Thursday, July 31, 2014

Structural vs individual poverty theories: A comment


Matt Bruenig has stirred up Noah Smith by laying out why life coaching is a foolish way to address poverty, since most people churn in to and out of poverty during their lives, meaning that most people already achieve what the life coaches are intended to achieve.

He characterises the debate about poverty as falling into two theoretical camps, individual or structural, and presents some data to make the case that poverty is a structural problem, concluding that 
Since the problem is structural, the solution must be structural as well 
Bruenig outlines the two theories as follows.
Theory One: Poverty Is Individual
The right-wing view is that poverty is an individual phenomenon. On this view, people are in poverty because they are lazy, uneducated, ignorant, or otherwise inferior in some manner. If this theory were true, it would follow that impoverished people are basically the same people every year. And if that were true, we could whip poverty by helping that particular 15% of the population to figure things out and climb out of poverty. Thus, a program of heavy paternalistic life contracts to help this discrete underclass get things together might conceivably end or dramatically reduce poverty. 
Theory Two: Poverty Is Structural
The left-wing view is that poverty is a structural phenomenon. On this view, people are in poverty because they find themselves in holes in the economic system that deliver them inadequate income. Because individual lives are dynamic, people don't sit in those holes forever. One year they are in a low-income hole, but the next year they've found a job or gotten a promotion, and aren't anymore. But that hole that they were in last year doesn't go away. Others inevitably find themselves in that hole because it is a persistent defect in the economic structure. It follows from this that impoverished people are not the same people every year. It follows further that the only way to reduce poverty is to alter the economic structure so as to reduce the number of low-income holes in it.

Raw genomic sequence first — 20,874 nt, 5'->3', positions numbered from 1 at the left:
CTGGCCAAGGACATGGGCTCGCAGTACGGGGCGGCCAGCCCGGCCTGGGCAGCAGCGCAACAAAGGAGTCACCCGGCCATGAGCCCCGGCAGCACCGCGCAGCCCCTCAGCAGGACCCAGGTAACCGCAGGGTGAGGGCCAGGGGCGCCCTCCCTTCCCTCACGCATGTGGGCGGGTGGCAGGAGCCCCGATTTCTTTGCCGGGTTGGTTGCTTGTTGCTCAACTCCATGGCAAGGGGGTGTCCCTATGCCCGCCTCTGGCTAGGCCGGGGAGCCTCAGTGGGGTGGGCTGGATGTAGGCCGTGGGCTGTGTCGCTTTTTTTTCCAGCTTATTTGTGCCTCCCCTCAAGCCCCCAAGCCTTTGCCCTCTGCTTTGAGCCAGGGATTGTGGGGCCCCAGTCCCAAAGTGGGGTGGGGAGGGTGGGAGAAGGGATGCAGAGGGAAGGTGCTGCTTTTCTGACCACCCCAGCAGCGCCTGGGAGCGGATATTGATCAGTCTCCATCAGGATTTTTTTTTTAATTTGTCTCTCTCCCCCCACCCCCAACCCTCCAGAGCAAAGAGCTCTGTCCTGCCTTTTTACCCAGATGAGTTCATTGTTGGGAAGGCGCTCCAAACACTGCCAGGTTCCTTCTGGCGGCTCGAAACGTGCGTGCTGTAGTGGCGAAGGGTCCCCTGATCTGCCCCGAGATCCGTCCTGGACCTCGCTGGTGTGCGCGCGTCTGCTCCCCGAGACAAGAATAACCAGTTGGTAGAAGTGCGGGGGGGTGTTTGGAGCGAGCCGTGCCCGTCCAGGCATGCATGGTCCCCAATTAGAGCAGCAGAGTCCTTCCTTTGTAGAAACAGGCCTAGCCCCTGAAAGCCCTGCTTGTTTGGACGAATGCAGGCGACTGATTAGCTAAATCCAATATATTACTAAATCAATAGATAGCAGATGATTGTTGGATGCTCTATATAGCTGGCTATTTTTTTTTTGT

Smith doesn’t like this for some reason. He responds with a bunch of reasons why it bugs him, which I summarise as
  1. The theories are not mutually exclusive and the dividing line is a bit arbitrary (his points 1, 2 and 5) 
  2. We might not care about structural poverty because people can borrow to smooth consumption during periods they are in poverty 
  3. There are measurement issues 
Bruening then responds.

My contribution to this discussion is to offer an analogy that might be useful in both explaining the problem to a broader audience, and narrowing down where the line between the two competing theories lies.

Imagine a highway full of potholes (structural holes on the road of life). At one end of highway people start their lives with certain endowments of vehicles (wealth), certain starting points, either near lots of potholes, or near smooth parts of road (social capital), and certain levels of driver training (education). This is the structure, or the setup of the problem in which individuals then make decisions about how to navigate the highway without falling into a pothole of poverty.

Even if it is technically possible that everybody could get along the highway without falling into potholes (which it may not be), it may require a great deal of effort not only for those with disadvantageous starting points and clunky vehicles, but a great deal of effort for those zooming along the fast lane in their Porsches, who may need to make space, give way, or lend a hand to make it happen for everyone.

Getting people out of potholes is not as simple, as many like to think, as telling the drivers of clunky old VW Beetles to stop hitting potholes. Some are really stuck; many get themselves out only to fall in the next one. No one wants to be a a pothole. 

So the trade-off is this. Either we
  1. just keep yelling at people to drive around potholes, 
  2. rely in passers by to devote resources to getting everyone along the road by digging them out, giving way, towing if needed, 
  3. or we systematically change the structure of the highway by filling in the potholes. 
Taking the last choice allows each individual more freedom to do as they please along the road of life without fear of landing in a pothole.

We might even start the race with more evenly match vehicles, say, through inheritance taxes on those who start life with a Ferrari.